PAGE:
Firms in Britain will be forced to publicly declare data breaches after stern legislation on cyber security was approved by European lawmakers.
The landmark changes could lead to companies being sanctioned if they fail to report online crime to the authorities. The move follows a growing number of attacks, including the well-publicised hacking of telecom firm, TalkTalk.
Personal details of almost 157,000 TalkTalk customers are thought to have been stolen in October, and included 15,000 bank account numbers.
Andrus Ansip, president for the digital single market on the European Commission said in a statement to CityAM: “The internet knows no border – a problem in one country can have a knock-on effect in the rest of Europe.
“This is why we need EU-wide cyber security solutions.
“The agreement is an important step in this direction, but we cannot stop here.
“We plan an ambitious partnership with the industry in the coming months to develop more secure products and services.”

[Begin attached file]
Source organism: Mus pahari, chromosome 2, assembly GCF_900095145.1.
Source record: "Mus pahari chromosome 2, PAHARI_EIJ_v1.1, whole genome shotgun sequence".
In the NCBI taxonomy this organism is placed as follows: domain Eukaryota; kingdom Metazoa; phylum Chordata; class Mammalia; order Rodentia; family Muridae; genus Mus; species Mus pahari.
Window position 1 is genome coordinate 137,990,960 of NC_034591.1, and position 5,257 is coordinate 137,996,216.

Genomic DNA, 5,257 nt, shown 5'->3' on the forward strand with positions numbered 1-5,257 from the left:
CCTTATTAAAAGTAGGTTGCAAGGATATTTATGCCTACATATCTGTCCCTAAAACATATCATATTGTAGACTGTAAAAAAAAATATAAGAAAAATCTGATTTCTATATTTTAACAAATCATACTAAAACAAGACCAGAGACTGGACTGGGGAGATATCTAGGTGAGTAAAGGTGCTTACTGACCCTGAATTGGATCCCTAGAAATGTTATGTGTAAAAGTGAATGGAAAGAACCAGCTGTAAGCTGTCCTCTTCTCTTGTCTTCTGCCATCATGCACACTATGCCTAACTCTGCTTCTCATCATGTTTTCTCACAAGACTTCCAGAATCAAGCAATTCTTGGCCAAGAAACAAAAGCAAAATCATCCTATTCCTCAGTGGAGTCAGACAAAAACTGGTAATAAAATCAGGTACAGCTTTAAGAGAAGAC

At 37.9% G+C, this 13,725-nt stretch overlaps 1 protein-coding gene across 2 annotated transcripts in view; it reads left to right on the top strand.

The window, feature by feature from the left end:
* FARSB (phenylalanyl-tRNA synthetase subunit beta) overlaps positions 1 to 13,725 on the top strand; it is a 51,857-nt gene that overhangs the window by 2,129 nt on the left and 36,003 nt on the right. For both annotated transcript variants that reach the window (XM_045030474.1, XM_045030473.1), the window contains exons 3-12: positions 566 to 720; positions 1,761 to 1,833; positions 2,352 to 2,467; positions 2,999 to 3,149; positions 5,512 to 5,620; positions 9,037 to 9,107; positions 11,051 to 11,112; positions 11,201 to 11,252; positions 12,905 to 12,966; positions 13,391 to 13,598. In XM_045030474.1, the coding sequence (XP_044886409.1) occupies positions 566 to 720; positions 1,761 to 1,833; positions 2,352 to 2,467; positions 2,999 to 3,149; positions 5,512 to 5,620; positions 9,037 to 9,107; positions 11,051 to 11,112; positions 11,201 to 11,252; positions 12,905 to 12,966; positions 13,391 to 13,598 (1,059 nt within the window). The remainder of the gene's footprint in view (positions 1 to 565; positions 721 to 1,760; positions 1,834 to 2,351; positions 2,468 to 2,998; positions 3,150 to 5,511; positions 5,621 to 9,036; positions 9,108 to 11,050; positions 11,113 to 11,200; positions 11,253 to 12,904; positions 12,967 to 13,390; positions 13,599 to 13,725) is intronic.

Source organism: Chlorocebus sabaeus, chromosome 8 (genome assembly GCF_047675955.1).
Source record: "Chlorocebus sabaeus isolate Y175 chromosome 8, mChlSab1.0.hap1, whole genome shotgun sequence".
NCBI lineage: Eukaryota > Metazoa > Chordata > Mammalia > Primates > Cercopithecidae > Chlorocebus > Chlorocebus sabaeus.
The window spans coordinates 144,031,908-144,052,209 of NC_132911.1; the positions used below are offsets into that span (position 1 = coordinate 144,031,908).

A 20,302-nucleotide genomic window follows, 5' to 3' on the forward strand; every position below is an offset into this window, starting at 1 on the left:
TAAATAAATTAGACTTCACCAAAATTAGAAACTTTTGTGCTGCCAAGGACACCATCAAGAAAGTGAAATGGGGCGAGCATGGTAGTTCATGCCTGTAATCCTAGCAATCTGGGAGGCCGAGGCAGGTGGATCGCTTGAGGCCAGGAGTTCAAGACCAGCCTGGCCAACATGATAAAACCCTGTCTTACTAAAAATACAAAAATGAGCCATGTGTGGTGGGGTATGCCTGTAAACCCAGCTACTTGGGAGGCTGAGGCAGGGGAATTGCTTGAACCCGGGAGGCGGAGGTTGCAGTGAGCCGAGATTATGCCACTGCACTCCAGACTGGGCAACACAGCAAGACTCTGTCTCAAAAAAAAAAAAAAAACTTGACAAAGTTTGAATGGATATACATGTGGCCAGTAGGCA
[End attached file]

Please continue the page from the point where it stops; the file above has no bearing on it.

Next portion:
Under the new Network and Information Security Directive (NISD), firms in some ‘key sectors’ will have to ensure they are attack-proof.
Each EU member state will determine which companies fall within those sectors, but they are likely to include energy, transport, banking, finance, health and water.
Internet companies like Google and Amazon were also mentioned as likely to be included.
But while it may be welcomed by customers, head of security at CGI, Andrew Rogoyski, believes the move will have ‘huge implications’ for the cyber security of big companies, adding: “The obligation to publicly declare a breach will send shivers up the spines of chief executives everywhere.”